Suddenly his early-warning sensors lit up with a particularly worrisome EM emitter painting him. Cerberus-class war hounds locked onto his scent. He sought his countermeasures, released disguise pheromones hoping to shake them for a moment. He chanced a quick glance behind him. Sniffers were offshoots of military drone tech, four-legged and rugged for ground use. Once they locked their prey, working in packs, they were hell to shake.
“Dyess?” Merc reached out. “I’ve got a couple of sniffers following me. I need an out.”
Merc cursed, damn handlers, wondering if they were they worth the percentage. He quickened his pace. This part of town didn’t offer many escapes. No way to outrun them if they chased. For now, they seemed content to follow.
A soft ping preceded incoming packets. Dyess earned his percentage. A map overlay connected to his internal navigation system. In the older parts of the city, an old abandoned subway existed like a child’s abandoned ant farm. Couple of blocks ahead lay a boarded-up entrance.
“Merc? Steer your tail into the underground. There you can make a stand.”
Sprinting, the sniffers closed in, as their gyros worked overtime to catch him. Triangulating, he imagined their military grade processors informing and leading them to intercept before he went underground. In the tunnels, below the street, contact with their hive mind disappeared and their tracking advantage degraded.
Inside his head, a silent alarm sounded and he dove for the ground just as a sniffer launched at his upper body. Rotating around, he shoved his arms over his face to protect against the razor-sharp teeth. His dermal extensions screamed against the titanium alloy blades. In one swift motion, he was back on his feet and running for the entrance. They had figured his escape route and hoped to keep him up top.
Up ahead in front of the boarded entrance, two glowing eyes spied him. Evaporative coolers on the beast’s hind quarter belched steam from the sniffer’s nostrils. Merc’s modified ossicles picked up low frequency whine of an overhead drone, probably the one that harassed him earlier. Projectiles rained down from above. His unknown nemesis had credits.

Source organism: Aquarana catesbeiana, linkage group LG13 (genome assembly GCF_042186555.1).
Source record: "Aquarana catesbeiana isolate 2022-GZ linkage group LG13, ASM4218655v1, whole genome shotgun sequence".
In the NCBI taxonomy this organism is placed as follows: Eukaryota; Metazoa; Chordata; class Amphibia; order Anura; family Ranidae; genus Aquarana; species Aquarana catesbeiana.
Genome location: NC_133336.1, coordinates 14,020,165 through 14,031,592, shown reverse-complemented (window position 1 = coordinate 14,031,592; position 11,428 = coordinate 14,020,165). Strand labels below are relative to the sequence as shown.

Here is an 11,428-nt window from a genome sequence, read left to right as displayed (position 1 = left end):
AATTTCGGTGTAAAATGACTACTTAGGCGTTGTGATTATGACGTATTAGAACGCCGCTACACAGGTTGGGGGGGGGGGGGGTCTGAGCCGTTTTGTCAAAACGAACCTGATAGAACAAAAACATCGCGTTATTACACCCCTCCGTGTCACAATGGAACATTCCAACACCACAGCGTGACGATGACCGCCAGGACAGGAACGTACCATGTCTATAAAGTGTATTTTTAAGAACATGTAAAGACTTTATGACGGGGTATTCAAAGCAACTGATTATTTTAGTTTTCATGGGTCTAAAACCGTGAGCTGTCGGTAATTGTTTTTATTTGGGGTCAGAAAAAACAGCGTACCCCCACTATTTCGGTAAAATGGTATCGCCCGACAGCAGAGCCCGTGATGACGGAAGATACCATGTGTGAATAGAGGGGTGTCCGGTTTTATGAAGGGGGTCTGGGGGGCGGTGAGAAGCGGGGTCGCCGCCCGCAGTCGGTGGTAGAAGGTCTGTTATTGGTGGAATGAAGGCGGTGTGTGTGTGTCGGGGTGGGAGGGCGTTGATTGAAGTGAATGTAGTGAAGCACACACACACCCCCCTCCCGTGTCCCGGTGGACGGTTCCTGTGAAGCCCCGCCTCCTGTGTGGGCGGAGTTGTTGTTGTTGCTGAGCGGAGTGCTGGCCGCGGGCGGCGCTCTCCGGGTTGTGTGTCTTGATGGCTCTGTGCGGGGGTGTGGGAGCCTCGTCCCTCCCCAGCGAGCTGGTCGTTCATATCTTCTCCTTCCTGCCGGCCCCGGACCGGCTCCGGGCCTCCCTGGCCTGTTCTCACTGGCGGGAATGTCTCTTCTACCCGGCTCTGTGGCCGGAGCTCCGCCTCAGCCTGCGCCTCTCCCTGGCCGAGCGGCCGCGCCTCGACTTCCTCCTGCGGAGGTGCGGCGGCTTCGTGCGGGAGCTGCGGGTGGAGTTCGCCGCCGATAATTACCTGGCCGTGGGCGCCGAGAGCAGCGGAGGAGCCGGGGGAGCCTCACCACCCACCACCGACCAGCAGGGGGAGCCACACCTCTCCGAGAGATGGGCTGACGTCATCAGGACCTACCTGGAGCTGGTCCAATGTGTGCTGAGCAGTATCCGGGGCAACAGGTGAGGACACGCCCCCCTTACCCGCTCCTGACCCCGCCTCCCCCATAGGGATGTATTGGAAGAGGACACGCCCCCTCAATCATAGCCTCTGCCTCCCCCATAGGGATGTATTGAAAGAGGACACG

Charging a sniffer straight on was not recognized in the annals of warfare as the smartest tactic, but with no weapon, tactical surprise might help him. Leaping, with outstretched hands he landed on the spine of the beast. Vigorously, the beast shook compensating for the added mass. Merc hung on as if riding a bucking bronco. One of his hands reached out looking for the kill switch. Looking up, he saw its friends circling him warily, similar to a pack of wolves. With a sense of déjà vu, his hand smashed a plate under the neck of the beast. His fingers tingled with the buzz of electrical countermeasures. Flinching, with static showing on his own displays, he found the slot and pulled. The beast fell limply to the ground, its eyes grew dim.
Merc rolled and smashed into the subway entrance. Taking the stairs two at a time, he thought he could hear the sniffers howl with frustration. Underground now he was safe from distracting drone tech.
“Merc, you caught? We will disavow any knowledge of your existence.”
“It will be time for me to retire if a couple of demilitarized sniffers catch me. Tell me more about this Argus.”
“Not 100 percent, but I believe he is a security guru. Information was hard to find. Sources clammed up fast when I pressed.”
“I’m on my way then. Staying underground. By the way, what am I paying for you to keep me in the dark?”
“Remind me for your next revision to have them remove the sarcasm.”
“Good luck with that, I think it’s genetic.”
“Figures. I’m sending you what I found.”
Merc nodded as if Dyess was next to him. In the tunnel, light was minimal. His augmented filters made it seem like late evening. The quiet surrounded him like a blanket. He checked his hormone levels. Sleep knocked but he ignored the offer. Making sure he stayed alert, he flooded his system with a burst of norepinephrine. The tiny hairs rose all over his body, his heart somersaulted, and he set off on a gentle pace, the thick rubber soles of his boots softly padding in the passageway.
His target was across the sprawl. Keeping to the tunnels, he made good time. Fortunately, the above ground interference and low headspace kept out remote operating equipment. Hard core trackers could send out microdrones or maybe even tunnel rats, but fortunately his journey was a quiet one.
Finding a building close to his destination, he exited and climbed up a back hallway. Silently, hiding on a rooftop across the street, he scoped his target. The structure blazed as an inferno under multiple filters. There were sensors everywhere. Serious tech. Dyess was not kidding when he said this guy was a security expert.
Backing away he re-entered the building to consider his options. Finding an empty room, he entered and sat in a traditional seiza pose. He debated calling Dyess, but being so close to his target the signal might be intercepted.
Perhaps the plan was for a blunt-force frontal assault on the building. With a heavy release of endorphins and adrenaline, toughened skin, and augmented muscles he might damage, but rescuing or finding this “eye-oh” was the mystery. As he came out of his pose and cycled through his regulatory functions, he realized there was one more thing he hadn’t considered. He still had the vial.
What had Dyess left unsaid? His contact, under his dying breath, whispered that this would defeat Argus. He extracted the vial scanning it with his ocular augments. A molecular switch was probable. Genetic modification scared him. He was fine with the body tweaks, they were done in a vat while he floated in a medically induced coma, but real time metamorphosis was entirely different.